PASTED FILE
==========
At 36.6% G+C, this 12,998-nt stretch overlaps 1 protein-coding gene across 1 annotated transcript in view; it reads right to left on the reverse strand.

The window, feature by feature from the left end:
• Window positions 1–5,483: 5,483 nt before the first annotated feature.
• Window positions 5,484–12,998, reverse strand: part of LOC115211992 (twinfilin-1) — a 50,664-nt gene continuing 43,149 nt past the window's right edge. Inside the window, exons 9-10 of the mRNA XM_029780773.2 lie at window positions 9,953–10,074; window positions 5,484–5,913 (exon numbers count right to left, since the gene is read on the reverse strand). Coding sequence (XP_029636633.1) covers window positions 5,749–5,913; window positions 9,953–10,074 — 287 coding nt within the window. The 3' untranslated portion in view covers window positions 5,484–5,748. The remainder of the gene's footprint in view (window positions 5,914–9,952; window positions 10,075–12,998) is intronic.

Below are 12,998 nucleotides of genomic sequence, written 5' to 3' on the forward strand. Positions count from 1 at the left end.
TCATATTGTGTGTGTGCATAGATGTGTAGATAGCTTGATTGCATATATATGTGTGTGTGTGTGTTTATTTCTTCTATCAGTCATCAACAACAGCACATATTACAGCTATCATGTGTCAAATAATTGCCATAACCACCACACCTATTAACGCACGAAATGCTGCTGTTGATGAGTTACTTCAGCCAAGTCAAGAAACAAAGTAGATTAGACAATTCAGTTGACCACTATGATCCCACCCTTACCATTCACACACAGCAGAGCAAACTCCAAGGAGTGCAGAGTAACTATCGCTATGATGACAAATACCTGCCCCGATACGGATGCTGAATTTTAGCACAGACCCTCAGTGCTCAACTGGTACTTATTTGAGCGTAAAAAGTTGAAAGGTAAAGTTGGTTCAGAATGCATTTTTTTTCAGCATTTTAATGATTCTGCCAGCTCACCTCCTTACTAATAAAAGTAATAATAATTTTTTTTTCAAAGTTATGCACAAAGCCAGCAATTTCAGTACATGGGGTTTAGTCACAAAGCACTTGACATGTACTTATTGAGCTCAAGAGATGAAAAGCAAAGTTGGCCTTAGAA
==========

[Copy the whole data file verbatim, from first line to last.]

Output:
At 36.6% G+C, this 12,998-nt stretch overlaps 1 protein-coding gene across 1 annotated transcript in view; it reads right to left on the reverse strand.

The window, feature by feature from the left end:
• Window positions 1–5,483: 5,483 nt before the first annotated feature.
• Window positions 5,484–12,998, reverse strand: part of LOC115211992 (twinfilin-1) — a 50,664-nt gene continuing 43,149 nt past the window's right edge. Inside the window, exons 9-10 of the mRNA XM_029780773.2 lie at window positions 9,953–10,074; window positions 5,484–5,913 (exon numbers count right to left, since the gene is read on the reverse strand). Coding sequence (XP_029636633.1) covers window positions 5,749–5,913; window positions 9,953–10,074 — 287 coding nt within the window. The 3' untranslated portion in view covers window positions 5,484–5,748. The remainder of the gene's footprint in view (window positions 5,914–9,952; window positions 10,075–12,998) is intronic.

Below are 12,998 nucleotides of genomic sequence, written 5' to 3' on the forward strand. Positions count from 1 at the left end.
TCATATTGTGTGTGTGCATAGATGTGTAGATAGCTTGATTGCATATATATGTGTGTGTGTGTGTTTATTTCTTCTATCAGTCATCAACAACAGCACATATTACAGCTATCATGTGTCAAATAATTGCCATAACCACCACACCTATTAACGCACGAAATGCTGCTGTTGATGAGTTACTTCAGCCAAGTCAAGAAACAAAGTAGATTAGACAATTCAGTTGACCACTATGATCCCACCCTTACCATTCACACACAGCAGAGCAAACTCCAAGGAGTGCAGAGTAACTATCGCTATGATGACAAATACCTGCCCCGATACGGATGCTGAATTTTAGCACAGACCCTCAGTGCTCAACTGGTACTTATTTGAGCGTAAAAAGTTGAAAGGTAAAGTTGGTTCAGAATGCATTTTTTTTCAGCATTTTAATGATTCTGCCAGCTCACCTCCTTACTAATAAAAGTAATAATAATTTTTTTTTCAAAGTTATGCACAAAGCCAGCAATTTCAGTACATGGGGTTTAGTCACAAAGCACTTGACATGTACTTATTGAGCTCAAGAGATGAAAAGCAAAGTTGGCCTTAGAA